National Poll Shows Santorum with Commanding Lead

February 23, 2012 Updated: October 1, 2015
Epoch Times Photo
Republican presidential candidate Rick Santorum waves as he arrives to the debate hall on Feb. 22 in Mesa, Ariz. According to a Quinnipiac University Poll, Rick Santorum emerged the front-runner among the Republican presidential candidates with 35 percent, compared to former Massachusetts Gov. Mitt Romney with 26 percent. (Don Emmert/AFP/Getty Images)


WASHINGTON—On the same Wednesday, that the Republican presidential aspirants faced off in Mesa, Ariz., the Quinnipiac University Poll released the results of a national survey. Former Sen. Rick Santorum emerged the front-runner among the Republican presidential candidates with 35 percent, compared to former Massachusetts Gov. Mitt Romney with 26 percent. 

Trailing behind is former House Speaker Newt Gingrich at 14 percent and Texas Representative Ron Paul at 11 percent. 

The survey contacted registered voters who are Republicans or Independents who lean Republican.

However, the rankings and percentages may have been impacted by Santorum’s defensive performance at CNN’s GOP candidates’ debate.

Republican Matchup with Obama

Santorum’s nine-point lead is solid, based on the large sample size and margin of error, said Peter Brown, assistant director of the Quinnipiac University Polling Institute. Brown spoke on Feb. 22 at the National Press Club.

The survey also took account of a head-to-head matchup with President Obama. “Both Rick Santorum and Mitt Romney are in a statistical dead heat with the president,” Brown said. If Romney were the nominee and the election were held today, Obama has 46 percent to Romney’s 44 percent, a difference which is within the margin of error.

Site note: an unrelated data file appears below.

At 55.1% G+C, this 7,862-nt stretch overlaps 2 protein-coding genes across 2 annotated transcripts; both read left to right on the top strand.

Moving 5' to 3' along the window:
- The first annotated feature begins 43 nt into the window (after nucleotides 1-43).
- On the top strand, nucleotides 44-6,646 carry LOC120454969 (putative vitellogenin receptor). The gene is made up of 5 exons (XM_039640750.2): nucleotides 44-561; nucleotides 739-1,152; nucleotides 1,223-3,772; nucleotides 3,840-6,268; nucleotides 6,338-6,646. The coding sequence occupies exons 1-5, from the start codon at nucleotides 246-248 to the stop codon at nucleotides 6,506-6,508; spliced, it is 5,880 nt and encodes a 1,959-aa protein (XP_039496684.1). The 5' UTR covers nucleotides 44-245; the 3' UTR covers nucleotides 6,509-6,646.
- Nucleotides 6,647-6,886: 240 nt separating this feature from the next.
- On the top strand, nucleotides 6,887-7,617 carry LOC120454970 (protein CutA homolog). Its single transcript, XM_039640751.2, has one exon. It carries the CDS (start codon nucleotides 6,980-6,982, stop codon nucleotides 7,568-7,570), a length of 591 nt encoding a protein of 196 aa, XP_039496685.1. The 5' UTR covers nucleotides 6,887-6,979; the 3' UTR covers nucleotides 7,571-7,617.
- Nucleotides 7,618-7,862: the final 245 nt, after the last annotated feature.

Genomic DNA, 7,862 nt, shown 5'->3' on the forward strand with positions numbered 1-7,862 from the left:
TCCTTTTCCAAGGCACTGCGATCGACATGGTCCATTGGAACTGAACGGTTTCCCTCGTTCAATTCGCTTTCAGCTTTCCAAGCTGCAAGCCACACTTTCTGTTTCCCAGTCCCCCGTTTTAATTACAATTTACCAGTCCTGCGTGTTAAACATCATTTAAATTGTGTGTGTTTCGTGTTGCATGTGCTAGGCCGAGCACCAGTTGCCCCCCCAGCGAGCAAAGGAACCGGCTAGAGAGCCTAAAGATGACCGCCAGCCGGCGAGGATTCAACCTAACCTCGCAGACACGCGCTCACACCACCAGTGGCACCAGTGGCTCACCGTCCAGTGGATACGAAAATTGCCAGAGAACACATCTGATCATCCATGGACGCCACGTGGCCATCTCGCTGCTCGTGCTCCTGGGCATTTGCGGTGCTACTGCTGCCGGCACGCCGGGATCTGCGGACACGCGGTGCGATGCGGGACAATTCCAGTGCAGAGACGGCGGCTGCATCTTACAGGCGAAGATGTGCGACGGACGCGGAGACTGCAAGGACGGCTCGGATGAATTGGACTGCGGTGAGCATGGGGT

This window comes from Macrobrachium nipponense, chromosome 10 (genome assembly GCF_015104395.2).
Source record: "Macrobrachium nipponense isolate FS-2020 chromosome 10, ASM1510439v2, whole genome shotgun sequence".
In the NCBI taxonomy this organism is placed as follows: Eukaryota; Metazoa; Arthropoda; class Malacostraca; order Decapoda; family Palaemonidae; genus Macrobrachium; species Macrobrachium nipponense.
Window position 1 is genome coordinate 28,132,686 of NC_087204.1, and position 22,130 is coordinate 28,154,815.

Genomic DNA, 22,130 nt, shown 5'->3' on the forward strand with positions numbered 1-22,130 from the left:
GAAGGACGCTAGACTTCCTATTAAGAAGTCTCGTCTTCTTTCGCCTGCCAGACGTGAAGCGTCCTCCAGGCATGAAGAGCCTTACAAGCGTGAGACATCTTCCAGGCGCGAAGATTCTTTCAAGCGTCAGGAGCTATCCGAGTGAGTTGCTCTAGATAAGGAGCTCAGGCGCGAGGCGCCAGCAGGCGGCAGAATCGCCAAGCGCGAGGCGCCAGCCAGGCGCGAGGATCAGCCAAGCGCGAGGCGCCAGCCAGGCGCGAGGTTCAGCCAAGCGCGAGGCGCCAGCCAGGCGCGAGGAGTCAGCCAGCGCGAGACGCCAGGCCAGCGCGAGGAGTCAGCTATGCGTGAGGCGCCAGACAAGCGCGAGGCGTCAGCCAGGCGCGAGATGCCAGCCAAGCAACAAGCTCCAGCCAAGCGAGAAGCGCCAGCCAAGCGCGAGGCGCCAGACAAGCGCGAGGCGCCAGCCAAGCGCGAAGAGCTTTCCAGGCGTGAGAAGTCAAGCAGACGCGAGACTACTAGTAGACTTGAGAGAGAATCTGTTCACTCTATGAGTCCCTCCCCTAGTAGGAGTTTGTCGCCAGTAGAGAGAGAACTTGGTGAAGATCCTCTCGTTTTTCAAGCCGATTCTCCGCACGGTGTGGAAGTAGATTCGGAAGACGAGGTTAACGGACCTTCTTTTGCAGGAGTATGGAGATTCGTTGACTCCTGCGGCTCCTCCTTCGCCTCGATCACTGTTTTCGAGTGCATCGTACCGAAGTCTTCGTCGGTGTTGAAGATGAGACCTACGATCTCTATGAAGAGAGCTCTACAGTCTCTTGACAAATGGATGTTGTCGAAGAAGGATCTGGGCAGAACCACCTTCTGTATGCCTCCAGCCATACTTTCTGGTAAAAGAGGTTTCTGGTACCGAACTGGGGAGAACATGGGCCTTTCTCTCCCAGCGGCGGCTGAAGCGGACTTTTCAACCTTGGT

The president has a slight edge on Santorum, 47 to 44 percent. With Romney versus Obama, the numbers have held steady over time. In August 2011, the match showed no difference with 45 percent for each. 

The Independents are crucial now with Obama leading Romney 46 percent to 41 percent. Santorum doesn’t do as well with Independents in a matchup with Obama: 49 percent for Obama versus 39 percent for Santorum.

The statistical tie or almost tie in the matchups with Obama is important for another reason. The harsh criticisms the candidates have unleashed on each other in negative advertising and during the debates don’t appear to hurt the Republican vote on the head-to-head contest in November, observed Brown. Many pundits have conjectured that the negative advertising would hurt the Republican nominee in November.

This survey may have more credibility than many other surveys. Quinnipiac University polls have a reputation for their accuracy. This survey, conducted during the week of Feb. 14–20, surveyed 2,605 of Democrat, Republican, and Independent registered voters—a much larger sample size than most national polls, yielding a margin of error of +/- 1.9 percentage points. For just the Republican primary, the sample of Republicans or Independents leaning Republican was 1,124 voters with a margin of error of +/- 2.9 percent. 

Additionally, cellphones were used in addition to landlines. Brown said that almost 30 percent of the population only own cellphones. The Quinnipiac survey included cellphone users, which is very expensive to do, according to Brown. Including the mobile phone users likely eliminates some bias in the sample.

Santorum’s Appeal

Where is Santorum’s appeal coming from? Nearly two-thirds of Republican voters and Independents who lean Republican are “Born-Again Evangelicals,” according to the survey. Among white born-again Evangelicals, Santorum is chosen by 45 percent compared to Romney at 19 percent, Gingrich at 15 percent, and Paul at 6 percent. The pattern is much the same with voters who identify with the Tea Party. Santorum has nearly half of this group with 47 percent, and the remainder is split between the other three candidates.